The program is now being rolled out in more than 1,000 government, Catholic and independent schools in Victoria.
Read more: Respectful relationships education isn’t about activating a gender war
Respectful relationships education seeks to prevent violence before it occurs. This is fostered through supporting schools to challenge and find alternatives to the rigid gender roles that support gender inequality and lead to violence against women. It encourages schools to examine gender in terms of:
- staffing (is there gender disparity in leadership positions, teaching responsibilities and extracurricular activities?)
- school culture (does the school have an inclusive and welcoming climate?)
- professional learning (are teachers provided with adequate and ongoing support to teach about gender, identity, power and violence?)
- support (are schools well-equipped to deal with disclosures of violence?)
- teaching and learning (how do curriculum and pedagogy foster students’ critical awareness of gender, power, identity and violence?)
- community connections (how are schools working with their broader community, including families, local services and sporting clubs, to challenge rigid gender norms?).
Research conducted by the charity OurWatch and Deakin and Swinburne universities has highlighted the potential of this model to change attitudes and school structures. Students expressed thoughtful and informed views about gendered violence following their participation in the program.
One student said:
People think sexual assault is about sex, but it’s about power […] It’s about a sense of entitlement.
I think it’s a good idea to have this sort of program in more schools. It’ll stop the system; boys growing up thinking that they should be the more dominant person in the relationship and learning this now might stop that and make it less of a problem.
Teachers and school leaders also relayed positive accounts of the program’s impact. One teacher observed students were now more respectful of each other.
Respectful relationships education develops an understanding of the links between the language the students use with each other and how that leads to situations where women are not treated equally, undervalued or misrepresented.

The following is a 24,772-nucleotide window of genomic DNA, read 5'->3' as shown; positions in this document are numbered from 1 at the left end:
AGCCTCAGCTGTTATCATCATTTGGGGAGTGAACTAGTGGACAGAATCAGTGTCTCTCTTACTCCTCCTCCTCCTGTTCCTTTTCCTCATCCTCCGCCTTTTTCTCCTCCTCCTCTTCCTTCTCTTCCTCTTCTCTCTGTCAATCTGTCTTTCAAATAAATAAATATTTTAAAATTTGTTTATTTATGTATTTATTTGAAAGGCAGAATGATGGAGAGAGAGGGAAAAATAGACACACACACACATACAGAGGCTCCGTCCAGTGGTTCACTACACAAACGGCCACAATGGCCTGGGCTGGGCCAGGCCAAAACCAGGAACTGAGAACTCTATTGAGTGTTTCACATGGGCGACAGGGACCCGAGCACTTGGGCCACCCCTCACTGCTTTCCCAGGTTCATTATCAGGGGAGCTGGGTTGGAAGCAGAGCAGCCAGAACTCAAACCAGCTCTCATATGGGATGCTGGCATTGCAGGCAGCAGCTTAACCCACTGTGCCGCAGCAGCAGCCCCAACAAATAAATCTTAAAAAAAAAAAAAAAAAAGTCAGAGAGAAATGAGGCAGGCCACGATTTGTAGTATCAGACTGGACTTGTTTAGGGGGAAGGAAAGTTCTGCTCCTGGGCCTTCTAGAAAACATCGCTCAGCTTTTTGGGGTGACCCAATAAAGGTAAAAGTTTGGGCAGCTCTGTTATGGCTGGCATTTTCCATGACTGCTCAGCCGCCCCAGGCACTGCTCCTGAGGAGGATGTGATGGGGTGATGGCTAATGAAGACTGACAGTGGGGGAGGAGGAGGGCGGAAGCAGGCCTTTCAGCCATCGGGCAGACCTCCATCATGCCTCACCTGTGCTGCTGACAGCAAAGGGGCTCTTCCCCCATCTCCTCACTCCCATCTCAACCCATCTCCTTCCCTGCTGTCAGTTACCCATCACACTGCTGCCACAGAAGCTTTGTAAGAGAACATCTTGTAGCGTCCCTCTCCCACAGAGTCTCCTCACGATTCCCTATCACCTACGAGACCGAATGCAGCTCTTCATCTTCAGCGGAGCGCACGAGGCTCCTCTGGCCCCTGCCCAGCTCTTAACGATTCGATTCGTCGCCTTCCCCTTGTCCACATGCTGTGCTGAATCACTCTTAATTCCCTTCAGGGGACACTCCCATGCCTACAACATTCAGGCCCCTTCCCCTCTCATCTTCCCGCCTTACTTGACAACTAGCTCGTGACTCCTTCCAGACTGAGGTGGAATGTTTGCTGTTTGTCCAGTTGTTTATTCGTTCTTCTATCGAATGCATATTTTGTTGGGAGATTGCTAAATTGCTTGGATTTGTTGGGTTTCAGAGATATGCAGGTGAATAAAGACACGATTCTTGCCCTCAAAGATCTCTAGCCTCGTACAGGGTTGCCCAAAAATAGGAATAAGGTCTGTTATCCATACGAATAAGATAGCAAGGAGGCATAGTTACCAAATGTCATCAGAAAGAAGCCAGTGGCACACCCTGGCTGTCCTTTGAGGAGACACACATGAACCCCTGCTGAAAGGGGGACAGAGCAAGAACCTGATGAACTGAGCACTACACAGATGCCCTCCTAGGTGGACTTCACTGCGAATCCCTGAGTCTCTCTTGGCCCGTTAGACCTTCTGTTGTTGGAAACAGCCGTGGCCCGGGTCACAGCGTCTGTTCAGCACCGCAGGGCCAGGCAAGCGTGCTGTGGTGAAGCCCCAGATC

There are still hurdles
Teachers, leaders and students have generally welcomed respectful relationships education. But there are still many challenges to ensuring the program is embedded in primary and secondary schools. These include:
- addressing misinformation, resistance and backlash – for example that respectful relationships education is about “gender engineering” or that it alienates and shames boys and men
- acknowledging the complexities of violence against women as intersecting with poverty, Indigeneity, ethnicity, culture, and disability, among other factors
- adequate funding to support ongoing professional learning for school leaders and teachers in relation to implementing a whole-school approach
- supporting schools to work with and educate families
- supporting schools to better respond to disclosures and violence-related trauma.
Schools are not a panacea for transforming the ills of society. Ending violence against women will require major and far-reaching social change. The history of respectful relationships or gender-based violence education indicates schools can play a significant role in this process.
But it is clear short-term, inadequately funded approaches do little to recognise the complexity of change and the time it takes to bring an education community to a common understanding, awareness and commitment to change.
By Amanda Keddie, Professor, Education, Deakin University and Debbie Ollis, Associate Professor, Education, Deakin University